Watch CBS News

Senior Citizens Benefiting From Medical Care Service In NYCHA And Privately Owned Buildings

NEW YORK (CBSNewYork) -- Expert medical care was delivered to the doorsteps of seniors in the city on Thursday.

From vision screenings to vaccines, the program made a world of difference, CBS2's Dave Carlin reported.

Michael Simmons admitted he neglected his health and took his eyes for granted. But a vision care program set up in the lobby of his New York City Housing Authority senior building in Washington Heights saved his sight.

"These do make a difference. I'm not gonna lie to you. They do make a very big difference," Simmons said.

The 67-year-old retired private investigator has new eyeglasses free of charge, and that's not all.

"They gave me a pressure test," Simmons said.

Glaucoma was found. He now takes medicine, thanks to eye doctors who came to him.

Medical experts say delivering screenings and care to elderly vulnerable populations where they live makes all the difference.

"They don't have access to adequate eye care," resident coordinator Bianca Lopez said. "We actually get to make sure the services are brought to tenants who can't come out and who are afraid because of the pandemic."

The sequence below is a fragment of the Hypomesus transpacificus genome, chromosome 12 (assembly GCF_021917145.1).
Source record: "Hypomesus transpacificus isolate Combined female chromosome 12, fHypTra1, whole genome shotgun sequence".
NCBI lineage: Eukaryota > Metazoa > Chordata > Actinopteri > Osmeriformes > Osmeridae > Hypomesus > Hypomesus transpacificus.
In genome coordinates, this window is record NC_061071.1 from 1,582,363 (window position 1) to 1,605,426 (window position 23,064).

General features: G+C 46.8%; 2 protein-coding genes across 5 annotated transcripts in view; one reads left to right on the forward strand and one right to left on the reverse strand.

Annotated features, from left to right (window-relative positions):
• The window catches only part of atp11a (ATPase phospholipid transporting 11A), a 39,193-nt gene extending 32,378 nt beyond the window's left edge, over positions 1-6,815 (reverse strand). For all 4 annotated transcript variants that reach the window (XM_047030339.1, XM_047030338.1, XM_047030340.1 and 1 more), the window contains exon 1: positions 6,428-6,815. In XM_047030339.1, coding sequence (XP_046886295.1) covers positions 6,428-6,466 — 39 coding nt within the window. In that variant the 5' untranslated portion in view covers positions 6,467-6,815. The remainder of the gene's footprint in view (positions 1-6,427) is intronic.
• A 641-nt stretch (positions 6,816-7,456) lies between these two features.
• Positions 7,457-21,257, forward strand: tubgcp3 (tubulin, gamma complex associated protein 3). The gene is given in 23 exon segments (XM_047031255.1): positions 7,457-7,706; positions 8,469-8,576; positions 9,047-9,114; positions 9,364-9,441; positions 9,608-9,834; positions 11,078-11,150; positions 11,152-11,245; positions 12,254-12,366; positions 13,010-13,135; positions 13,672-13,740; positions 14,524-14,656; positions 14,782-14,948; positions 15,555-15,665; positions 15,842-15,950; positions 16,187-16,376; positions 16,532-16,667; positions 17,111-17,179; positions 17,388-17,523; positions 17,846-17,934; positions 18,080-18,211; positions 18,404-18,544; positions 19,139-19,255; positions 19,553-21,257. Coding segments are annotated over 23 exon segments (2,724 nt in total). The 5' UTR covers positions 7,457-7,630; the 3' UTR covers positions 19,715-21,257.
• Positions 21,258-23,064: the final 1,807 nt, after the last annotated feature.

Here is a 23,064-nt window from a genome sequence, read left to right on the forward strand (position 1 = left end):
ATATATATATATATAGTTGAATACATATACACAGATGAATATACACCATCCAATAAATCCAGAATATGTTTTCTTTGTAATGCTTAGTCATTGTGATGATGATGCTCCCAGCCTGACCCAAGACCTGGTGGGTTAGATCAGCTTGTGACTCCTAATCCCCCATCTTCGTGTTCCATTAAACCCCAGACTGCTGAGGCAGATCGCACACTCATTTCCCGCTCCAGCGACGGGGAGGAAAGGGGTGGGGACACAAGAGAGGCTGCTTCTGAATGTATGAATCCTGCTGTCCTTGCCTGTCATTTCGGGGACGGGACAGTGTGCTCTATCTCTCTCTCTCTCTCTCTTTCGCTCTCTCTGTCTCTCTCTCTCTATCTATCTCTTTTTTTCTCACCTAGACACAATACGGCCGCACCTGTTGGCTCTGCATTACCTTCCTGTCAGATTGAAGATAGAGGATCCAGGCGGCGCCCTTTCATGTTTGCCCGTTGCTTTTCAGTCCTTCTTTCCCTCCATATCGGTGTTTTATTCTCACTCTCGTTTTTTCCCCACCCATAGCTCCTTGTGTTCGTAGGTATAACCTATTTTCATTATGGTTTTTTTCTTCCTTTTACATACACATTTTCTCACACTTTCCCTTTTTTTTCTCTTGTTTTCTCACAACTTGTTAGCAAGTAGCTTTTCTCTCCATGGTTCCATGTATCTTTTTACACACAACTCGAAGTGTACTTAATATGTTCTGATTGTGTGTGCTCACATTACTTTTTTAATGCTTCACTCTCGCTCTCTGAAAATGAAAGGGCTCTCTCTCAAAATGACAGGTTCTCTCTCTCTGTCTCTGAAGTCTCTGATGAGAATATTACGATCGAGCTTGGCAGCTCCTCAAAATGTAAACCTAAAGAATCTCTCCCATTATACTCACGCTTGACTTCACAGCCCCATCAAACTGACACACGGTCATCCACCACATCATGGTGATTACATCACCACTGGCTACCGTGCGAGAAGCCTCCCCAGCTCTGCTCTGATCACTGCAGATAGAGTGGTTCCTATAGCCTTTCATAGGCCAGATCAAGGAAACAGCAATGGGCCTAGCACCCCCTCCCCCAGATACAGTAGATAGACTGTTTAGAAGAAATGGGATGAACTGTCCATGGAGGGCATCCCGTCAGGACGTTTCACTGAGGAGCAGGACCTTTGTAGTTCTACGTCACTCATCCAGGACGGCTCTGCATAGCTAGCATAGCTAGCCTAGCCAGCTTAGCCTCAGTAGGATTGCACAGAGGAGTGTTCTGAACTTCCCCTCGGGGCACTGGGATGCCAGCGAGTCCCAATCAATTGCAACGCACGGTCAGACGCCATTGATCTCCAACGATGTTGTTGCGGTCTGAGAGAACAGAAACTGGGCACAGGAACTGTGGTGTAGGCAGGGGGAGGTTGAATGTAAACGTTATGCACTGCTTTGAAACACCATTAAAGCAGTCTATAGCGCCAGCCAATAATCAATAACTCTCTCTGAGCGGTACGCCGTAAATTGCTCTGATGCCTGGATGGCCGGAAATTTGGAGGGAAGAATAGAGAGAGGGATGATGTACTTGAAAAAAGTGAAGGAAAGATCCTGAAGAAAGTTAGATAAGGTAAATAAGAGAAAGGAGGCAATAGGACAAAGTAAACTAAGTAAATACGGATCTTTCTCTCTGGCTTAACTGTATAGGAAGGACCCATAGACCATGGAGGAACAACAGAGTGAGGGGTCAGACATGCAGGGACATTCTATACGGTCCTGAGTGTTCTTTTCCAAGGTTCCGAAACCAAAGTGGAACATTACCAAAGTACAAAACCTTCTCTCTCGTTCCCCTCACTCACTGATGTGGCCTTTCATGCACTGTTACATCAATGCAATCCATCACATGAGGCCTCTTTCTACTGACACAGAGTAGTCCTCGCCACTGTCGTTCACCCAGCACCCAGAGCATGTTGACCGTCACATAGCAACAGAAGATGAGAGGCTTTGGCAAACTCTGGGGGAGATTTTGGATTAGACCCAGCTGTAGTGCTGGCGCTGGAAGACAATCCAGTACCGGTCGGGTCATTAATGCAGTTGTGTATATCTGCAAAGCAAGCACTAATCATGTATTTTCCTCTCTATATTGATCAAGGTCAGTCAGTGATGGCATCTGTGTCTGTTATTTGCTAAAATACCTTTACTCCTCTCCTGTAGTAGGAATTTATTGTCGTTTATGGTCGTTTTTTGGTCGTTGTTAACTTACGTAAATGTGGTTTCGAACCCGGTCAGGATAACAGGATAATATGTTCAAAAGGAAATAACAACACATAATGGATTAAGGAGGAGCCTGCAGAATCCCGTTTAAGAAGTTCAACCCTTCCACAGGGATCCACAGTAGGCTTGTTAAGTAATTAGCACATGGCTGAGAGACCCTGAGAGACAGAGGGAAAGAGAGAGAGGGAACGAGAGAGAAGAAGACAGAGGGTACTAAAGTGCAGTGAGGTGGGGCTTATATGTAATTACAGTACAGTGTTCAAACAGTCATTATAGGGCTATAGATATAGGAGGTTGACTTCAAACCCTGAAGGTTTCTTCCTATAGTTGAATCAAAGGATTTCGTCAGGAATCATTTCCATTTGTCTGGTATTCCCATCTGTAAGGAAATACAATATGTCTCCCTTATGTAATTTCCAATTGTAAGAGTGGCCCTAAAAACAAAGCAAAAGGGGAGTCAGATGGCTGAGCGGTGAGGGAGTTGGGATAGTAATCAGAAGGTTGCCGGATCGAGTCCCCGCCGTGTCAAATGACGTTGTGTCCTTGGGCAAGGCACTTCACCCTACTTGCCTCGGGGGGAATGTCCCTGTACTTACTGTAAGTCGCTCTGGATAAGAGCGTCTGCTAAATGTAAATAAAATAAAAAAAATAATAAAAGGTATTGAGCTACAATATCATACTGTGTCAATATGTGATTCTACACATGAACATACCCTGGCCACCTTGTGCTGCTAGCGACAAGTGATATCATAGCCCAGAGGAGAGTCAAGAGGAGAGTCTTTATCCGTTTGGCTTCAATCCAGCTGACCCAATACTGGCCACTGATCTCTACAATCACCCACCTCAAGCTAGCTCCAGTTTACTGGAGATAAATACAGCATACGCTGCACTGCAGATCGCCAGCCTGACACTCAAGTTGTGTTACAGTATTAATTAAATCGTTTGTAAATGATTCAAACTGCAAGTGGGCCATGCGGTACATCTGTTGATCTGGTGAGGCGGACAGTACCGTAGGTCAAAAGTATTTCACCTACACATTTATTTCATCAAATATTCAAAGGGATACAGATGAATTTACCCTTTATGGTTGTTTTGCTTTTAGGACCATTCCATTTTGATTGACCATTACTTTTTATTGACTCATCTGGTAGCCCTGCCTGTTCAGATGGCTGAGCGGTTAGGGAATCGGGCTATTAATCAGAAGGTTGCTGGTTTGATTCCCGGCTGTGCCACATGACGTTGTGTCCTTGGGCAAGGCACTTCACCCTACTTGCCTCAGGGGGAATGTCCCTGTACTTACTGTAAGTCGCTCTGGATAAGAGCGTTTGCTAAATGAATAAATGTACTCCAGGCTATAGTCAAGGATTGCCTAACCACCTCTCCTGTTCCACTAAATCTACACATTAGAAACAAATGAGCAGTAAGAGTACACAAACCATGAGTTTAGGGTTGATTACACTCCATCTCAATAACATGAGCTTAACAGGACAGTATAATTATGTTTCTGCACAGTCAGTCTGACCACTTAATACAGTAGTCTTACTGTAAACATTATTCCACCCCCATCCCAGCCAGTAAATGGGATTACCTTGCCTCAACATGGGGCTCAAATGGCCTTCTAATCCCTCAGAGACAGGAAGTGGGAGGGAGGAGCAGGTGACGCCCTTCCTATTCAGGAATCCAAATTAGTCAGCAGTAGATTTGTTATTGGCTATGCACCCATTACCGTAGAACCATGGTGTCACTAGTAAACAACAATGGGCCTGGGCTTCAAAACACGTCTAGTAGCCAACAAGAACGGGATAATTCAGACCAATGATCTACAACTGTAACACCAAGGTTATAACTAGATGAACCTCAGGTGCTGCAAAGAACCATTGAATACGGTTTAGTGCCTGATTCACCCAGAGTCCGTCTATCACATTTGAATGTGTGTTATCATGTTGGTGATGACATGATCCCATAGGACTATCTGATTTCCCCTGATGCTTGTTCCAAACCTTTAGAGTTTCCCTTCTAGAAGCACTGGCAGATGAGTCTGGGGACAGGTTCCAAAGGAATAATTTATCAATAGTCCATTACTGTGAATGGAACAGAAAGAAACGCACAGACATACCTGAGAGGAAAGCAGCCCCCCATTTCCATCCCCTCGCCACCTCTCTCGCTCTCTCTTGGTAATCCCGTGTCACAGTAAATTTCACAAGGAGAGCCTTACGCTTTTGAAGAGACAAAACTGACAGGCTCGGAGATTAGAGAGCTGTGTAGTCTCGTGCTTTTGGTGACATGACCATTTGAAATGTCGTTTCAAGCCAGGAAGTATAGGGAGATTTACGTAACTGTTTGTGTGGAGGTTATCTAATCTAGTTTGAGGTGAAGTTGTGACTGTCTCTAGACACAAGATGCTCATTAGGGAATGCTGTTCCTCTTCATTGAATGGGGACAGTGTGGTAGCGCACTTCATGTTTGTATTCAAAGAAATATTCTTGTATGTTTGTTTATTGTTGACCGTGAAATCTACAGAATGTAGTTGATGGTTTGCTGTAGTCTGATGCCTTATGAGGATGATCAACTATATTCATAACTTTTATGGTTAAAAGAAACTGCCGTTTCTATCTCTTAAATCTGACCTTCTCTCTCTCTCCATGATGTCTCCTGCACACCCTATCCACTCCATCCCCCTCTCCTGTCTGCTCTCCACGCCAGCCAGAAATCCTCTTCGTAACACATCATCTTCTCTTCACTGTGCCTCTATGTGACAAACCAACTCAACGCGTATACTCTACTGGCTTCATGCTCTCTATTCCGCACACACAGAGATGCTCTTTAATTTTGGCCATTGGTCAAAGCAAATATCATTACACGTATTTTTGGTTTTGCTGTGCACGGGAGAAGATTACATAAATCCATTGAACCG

Now, privately owned buildings in the city also make screenings, lab work and vaccinations more convenient. At Manhattan Plaza in Hell's Kitchen, with a large population of older New Yorkers, getting a vaccine booster was as easy as coming to the ground level of the building. The boosters went into hundreds of arms on Thursday, said organizer Marisa Redanty.

"Without having a car, without having someone to bring them there, without having someone to walk them there, they can just go in their own building," Redanty said.

Back in Washington Heights, advice was offered from leaders of PACT Renaissance Collaborative and Columbia University Ophthalmology, which partnered on the vision program.

"If you have diabetes or you have hypertension or you have any other chronic medical conditions and also if you're over 40 and you're African-American or Hispanic, you absolutely get an eye exam every year because you don't have any symptoms if you have glaucoma," Columbia's Dr. Lisa Hark said.

She said to see to it that you get checked.

View CBS News In
CBS News App Open
Chrome Safari Continue
Be the first to know
Get browser notifications for breaking news, live events, and exclusive reporting.